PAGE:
Are There Risks To Taking Prednisone While Pregnant?

Few things are more exciting than the news that you've got a baby on the way. But for many expecting moms, pregnancy also comes with an onslaught of new anxieties. As you adapt to your new normal wherein your body is now a shared space, many questions might arise about whether what you've always done is safe to continue doing while your baby is on board. Am I getting enough sleep? Am I eating enough of the right things? And what about my daily dose of prednisone?

Prednisone is one of the most commonly prescribed corticosteroids — a class of synthetic steroids that closely resemble cortisol. When the body is functioning properly, the adrenal glands pump out a steady supply cortisol, a hormone that aids in the proper functioning of our immune system, reduces inflammation, maintains blood sugar, and manages stress levels (per Better Health Channel). When cortisol production is low, however, your doctor may prescribe a corticosteroid like prednisone. Even when cortisol production is normal, prednisone can be a useful anti-inflammatory drug in the treatment of severe allergic reactions, as well as conditions like arthritis, lupus, asthma, and inflammatory bowel disease (per Cleveland Clinic).

While some supplements and medications are safe to continue using throughout pregnancy, others may need to be phased out in the name of protecting your developing baby. Let's take a closer look to find out if you should keep filling your prednisone prescription, or if it's safer to steer clear until after the baby is born.

Prednisone and pregnancy

While there isn't a strong enough body of evidence to condemn the use of prednisone during pregnancy, some studies have indicated that it can come with increased risk of developmental issues. A 2005 study published in the Journal of Allergy and Clinical Immunology found that women who took the drug during pregnancy were more likely to give birth to a baby with lower birth weight than those who didn't. For that reason, women who take prednisone during pregnancy are often subject to having their babies' growth monitored throughout gestation (per National Health Service). A 2018 review published in also suggested that the use of prednisone during pregnancy slightly increased the risk of cleft lip in newborns — however, these findings have not been supported by more recent research.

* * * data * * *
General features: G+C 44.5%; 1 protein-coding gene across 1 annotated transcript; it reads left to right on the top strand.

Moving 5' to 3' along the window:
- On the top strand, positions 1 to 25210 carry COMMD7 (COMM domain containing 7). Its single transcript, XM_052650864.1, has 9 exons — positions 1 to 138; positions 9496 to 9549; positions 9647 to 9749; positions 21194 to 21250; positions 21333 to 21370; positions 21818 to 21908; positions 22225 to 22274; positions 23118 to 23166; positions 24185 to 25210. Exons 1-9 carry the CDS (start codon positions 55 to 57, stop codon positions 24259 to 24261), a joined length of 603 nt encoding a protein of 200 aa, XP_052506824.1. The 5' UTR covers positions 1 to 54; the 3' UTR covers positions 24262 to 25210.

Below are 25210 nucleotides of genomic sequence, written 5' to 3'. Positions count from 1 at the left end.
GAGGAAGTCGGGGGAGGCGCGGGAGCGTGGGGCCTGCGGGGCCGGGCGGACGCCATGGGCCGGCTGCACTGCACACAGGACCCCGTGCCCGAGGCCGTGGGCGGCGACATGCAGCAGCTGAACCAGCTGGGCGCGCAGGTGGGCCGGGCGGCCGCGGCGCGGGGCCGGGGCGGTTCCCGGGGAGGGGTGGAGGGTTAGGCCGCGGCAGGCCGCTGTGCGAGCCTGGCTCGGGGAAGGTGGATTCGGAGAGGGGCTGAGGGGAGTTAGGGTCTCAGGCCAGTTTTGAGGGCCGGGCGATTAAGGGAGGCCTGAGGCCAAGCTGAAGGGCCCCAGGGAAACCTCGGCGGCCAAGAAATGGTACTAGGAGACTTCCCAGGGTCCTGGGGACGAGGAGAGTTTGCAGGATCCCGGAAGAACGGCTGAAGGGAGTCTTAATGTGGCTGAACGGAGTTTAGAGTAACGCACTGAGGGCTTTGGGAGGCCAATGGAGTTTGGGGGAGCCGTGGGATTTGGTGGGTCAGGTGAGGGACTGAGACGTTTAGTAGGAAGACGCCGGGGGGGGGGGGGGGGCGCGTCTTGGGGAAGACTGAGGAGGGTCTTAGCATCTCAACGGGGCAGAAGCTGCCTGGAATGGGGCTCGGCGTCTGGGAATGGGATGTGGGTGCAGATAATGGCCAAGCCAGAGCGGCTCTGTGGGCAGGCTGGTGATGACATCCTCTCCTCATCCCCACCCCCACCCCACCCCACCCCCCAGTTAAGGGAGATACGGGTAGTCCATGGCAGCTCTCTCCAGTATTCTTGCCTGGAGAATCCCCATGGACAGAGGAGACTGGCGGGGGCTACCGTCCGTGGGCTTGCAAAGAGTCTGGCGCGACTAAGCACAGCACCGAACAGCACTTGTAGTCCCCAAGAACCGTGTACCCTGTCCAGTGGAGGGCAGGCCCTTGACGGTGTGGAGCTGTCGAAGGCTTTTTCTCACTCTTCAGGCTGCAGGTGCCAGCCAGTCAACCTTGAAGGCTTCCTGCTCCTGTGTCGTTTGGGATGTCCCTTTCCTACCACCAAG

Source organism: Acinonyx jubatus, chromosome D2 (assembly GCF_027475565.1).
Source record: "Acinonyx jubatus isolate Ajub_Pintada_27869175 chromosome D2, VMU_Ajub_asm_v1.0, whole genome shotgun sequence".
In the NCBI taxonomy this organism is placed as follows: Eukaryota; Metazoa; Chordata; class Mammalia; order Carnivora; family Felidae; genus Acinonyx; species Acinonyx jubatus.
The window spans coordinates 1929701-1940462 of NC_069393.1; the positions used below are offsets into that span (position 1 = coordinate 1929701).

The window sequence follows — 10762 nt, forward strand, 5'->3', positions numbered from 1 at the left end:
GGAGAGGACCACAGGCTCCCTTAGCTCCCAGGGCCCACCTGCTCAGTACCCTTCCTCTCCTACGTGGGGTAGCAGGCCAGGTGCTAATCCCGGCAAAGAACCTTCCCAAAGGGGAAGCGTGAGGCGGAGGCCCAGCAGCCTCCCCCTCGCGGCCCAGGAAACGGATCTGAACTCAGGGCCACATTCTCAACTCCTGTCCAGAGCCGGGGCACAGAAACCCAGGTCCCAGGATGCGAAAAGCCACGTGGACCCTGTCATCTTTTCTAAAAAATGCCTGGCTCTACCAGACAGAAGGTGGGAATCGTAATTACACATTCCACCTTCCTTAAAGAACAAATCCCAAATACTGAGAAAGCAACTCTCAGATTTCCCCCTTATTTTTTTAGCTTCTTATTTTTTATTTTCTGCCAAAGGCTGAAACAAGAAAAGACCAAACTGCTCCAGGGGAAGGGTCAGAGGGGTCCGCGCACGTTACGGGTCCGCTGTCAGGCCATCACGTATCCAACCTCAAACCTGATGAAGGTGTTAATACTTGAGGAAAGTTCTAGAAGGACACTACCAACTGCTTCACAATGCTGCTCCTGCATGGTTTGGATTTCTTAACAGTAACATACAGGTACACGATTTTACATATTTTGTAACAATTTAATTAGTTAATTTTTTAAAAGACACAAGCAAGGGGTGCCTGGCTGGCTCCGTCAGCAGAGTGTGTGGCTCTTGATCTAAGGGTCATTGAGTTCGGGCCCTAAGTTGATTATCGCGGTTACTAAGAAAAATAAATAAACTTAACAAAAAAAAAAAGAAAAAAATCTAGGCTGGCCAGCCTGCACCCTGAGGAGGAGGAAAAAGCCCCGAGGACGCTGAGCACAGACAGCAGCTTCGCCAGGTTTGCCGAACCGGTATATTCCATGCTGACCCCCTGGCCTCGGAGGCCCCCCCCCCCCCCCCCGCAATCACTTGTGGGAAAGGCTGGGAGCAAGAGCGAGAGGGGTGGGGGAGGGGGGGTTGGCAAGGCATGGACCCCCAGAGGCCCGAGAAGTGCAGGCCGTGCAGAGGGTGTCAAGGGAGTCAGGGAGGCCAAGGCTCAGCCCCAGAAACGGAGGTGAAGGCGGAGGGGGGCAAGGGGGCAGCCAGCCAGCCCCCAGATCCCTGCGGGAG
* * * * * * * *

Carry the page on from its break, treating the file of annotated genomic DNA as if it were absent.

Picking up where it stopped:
While the elevated risk of developmental issues may scare expecting mothers away from taking prednisone during pregnancy, the National Health Service points out that the immune and inflammatory conditions that prednisone is often used to treat can be detrimental to the well-being of your growing baby, making a case for the continued use of prednisone during pregnancy — especially in the event that the benefits of taking it outweigh the risks it may pose.

Other side effects of prednisone

Like any other drug, prednisone comes with a list of potential side effects that can affect anyone who uses it — pregnant or not. Common side effects of corticosteroids like prednisone include weight gain, increased hair growth, mood changes, acne, sleep disturbances, muscle weakness, and dizziness (per Optum Perks). While much more rare, it also comes with the potential of more serious side effects like vision problems, fever, sore throat or cough, depression, numbness in the extremities, and seizures or muscle spasms. In the event that you experience any of the latter symptoms, it's imperative that you let your doctor know immediately.

Because higher doses and long-term use of prednisone are associated with increased risk of side effects — including developmental issues during pregnancy — you may want to talk to your doctor about slowly decreasing the amount of prednisone you take during pregnancy (per Drugwatch). If your healthcare provider determines that your condition could pose more of a threat to your baby's development than prednisone, you may be able to keep taking it as prescribed (per Optum Perks).